Sex and Asexuality


Someone asked why I am asexual. I responded:

I don't know. My speculation: there are parts of me that lie dormant until "called up" by some outside influence. For the most part, I am "blind" to those outside influences. I never notice when someone is flirting with me, for example. So I miss all the cues that might act as prompts to bring my sexuality "online." Unprompted, I don't notice whatever spontaneous sexuality I may have.

That's part of it. Another part is my experience. When I have engaged in sexual relations with other people, the result has always included failure on my part to perform "adequately" in the social realm. (Sexually, I seem to be okay. On occasion, I've even been told I've got fewer "hangups" about sex itself than many/most people do.) Sex isn't something that occurs to me as a positive option except when someone I like and trust suggests it. Since I'm basically asocial, I don't have a lot of people in my life/history who get to that point. (Seems like a lot to me, but it's much fewer people than "normal," apparently.) Everyone who's ever been in that position (who has become someone I like/trust and then has suggested sex) has also wanted to "move the relationship to a new level" because of adding sex. The "new level" is where I don't perform well at all. My forms of feeling and expressing love are deemed inadequate (or not real, even), and the forms of feeling and expressing love that are poured on me (as a kind of challenge, it feels like, trying to evoke an "appropriate" response from me) from my POV "smell" a lot like sentimentality and melodrama.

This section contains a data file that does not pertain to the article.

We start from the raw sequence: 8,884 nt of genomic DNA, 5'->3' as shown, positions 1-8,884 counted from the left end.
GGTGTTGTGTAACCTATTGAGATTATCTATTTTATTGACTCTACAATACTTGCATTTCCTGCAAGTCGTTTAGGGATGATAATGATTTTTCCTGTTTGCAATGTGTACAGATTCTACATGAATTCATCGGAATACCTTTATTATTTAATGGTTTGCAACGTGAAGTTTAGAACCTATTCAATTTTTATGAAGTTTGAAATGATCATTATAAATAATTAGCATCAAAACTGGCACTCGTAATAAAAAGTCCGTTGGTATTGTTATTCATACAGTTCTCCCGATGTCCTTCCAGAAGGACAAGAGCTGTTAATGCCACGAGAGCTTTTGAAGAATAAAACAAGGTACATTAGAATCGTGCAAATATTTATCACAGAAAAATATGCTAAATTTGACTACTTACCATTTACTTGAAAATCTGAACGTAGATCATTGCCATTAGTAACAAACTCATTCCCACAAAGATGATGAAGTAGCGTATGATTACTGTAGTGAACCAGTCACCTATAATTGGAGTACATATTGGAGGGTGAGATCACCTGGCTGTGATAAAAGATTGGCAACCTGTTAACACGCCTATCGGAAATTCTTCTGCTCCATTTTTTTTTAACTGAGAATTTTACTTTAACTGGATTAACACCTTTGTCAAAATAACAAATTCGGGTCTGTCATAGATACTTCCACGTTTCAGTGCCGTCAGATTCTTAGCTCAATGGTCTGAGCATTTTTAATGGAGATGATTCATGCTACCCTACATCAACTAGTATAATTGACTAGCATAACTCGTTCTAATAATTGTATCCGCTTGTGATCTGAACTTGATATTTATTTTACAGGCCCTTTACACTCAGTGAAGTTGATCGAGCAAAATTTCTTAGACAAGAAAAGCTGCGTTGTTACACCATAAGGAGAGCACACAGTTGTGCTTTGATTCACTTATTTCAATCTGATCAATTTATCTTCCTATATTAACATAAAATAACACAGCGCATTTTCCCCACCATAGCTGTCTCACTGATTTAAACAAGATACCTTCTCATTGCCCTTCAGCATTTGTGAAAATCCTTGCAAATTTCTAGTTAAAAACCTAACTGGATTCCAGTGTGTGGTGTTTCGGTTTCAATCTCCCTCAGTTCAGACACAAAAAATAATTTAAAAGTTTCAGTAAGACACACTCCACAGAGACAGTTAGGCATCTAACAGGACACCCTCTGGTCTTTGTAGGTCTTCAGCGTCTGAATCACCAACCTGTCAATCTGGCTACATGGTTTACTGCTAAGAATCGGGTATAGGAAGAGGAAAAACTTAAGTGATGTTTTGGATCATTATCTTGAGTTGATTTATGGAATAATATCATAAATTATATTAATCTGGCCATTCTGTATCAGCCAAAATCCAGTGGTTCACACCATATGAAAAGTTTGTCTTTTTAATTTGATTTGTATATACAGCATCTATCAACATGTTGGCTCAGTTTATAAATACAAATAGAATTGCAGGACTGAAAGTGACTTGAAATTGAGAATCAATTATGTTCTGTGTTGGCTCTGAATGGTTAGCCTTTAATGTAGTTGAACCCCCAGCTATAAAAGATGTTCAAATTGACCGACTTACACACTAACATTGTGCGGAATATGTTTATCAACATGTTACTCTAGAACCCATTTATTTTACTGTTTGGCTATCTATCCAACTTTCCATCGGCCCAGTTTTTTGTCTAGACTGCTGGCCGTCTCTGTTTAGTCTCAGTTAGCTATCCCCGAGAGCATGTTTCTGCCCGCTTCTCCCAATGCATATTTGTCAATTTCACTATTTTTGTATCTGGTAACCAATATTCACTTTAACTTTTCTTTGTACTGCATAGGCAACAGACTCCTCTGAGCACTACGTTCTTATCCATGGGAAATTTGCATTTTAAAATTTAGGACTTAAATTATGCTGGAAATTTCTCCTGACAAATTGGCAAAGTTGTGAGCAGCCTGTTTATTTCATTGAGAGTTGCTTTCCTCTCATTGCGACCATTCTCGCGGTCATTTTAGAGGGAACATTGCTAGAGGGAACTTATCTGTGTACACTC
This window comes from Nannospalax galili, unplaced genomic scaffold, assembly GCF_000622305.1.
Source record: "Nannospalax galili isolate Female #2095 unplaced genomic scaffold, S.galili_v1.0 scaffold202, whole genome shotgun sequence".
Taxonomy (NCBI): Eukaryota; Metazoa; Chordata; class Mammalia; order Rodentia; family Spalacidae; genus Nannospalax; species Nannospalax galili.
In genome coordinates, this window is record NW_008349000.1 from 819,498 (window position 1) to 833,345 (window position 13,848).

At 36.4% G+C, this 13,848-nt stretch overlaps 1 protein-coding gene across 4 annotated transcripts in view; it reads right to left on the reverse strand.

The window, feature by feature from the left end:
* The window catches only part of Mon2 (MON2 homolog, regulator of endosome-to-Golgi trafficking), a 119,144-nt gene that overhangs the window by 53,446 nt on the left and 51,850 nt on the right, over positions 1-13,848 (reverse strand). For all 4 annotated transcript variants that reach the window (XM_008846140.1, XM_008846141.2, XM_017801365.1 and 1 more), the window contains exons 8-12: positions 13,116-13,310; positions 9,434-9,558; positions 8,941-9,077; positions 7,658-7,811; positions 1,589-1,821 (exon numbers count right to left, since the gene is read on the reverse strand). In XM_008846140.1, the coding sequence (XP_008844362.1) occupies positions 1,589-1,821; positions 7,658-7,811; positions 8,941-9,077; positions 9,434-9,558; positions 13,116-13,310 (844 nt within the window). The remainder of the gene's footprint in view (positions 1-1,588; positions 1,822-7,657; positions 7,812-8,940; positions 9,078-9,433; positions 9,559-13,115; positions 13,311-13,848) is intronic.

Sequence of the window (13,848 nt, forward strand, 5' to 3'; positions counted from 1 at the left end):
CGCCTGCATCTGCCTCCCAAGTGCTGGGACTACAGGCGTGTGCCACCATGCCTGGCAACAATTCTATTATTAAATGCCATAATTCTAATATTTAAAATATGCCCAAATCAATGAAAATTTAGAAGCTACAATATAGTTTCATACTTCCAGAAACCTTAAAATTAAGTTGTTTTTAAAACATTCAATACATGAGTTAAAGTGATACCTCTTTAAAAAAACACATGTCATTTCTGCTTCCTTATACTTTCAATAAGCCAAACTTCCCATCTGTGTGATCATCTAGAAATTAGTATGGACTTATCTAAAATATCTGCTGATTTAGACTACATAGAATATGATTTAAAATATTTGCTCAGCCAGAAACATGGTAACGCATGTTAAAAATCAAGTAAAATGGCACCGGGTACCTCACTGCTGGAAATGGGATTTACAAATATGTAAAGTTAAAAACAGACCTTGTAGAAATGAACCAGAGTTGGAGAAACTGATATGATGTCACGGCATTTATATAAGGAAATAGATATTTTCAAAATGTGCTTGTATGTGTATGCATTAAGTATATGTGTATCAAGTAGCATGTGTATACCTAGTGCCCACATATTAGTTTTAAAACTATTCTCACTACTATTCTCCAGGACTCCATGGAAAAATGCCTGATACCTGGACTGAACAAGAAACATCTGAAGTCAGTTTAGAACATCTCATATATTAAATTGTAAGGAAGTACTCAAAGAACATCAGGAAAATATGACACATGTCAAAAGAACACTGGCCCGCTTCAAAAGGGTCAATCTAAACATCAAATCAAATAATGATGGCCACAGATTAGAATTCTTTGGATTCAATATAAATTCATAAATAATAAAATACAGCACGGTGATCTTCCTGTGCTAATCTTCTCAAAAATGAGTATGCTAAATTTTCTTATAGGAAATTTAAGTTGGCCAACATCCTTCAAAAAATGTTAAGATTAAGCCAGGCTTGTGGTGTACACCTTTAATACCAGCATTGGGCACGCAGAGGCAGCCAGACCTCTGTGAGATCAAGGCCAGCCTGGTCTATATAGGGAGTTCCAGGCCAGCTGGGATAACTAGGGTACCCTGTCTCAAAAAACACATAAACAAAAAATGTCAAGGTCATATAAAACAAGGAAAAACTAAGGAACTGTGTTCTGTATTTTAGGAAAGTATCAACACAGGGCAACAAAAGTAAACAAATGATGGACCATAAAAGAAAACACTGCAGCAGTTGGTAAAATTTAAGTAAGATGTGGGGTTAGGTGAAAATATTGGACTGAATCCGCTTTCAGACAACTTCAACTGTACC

Since adding sex to a friendship has always resulted in the loss of what I value most about my most precious friendships, I have experienced what amounts to "aversive training" not to make sex any kind of priority in my life. (Is "aversive training" the right phrase? I mean the kind of training that uses aversives to "train out" or extinguish "unwanted behaviors.")

I just went back and read the Snip called Dating [sixth down in the middle column of the index at the top of this page]. At that point in my life, I was not self-steering socially or sexually. Took me a decade or so to begin to figure out that I could say No. And then another decade or two to figure out that I am better off if I do (say No) because sex leads to a kind of relationship that doesn't work for me. In Women From Another Planet, I described briefly my two serious attempts to be part of a couple (where "couple" implies lovers as well as house-mates with a sense of commitment to one another).



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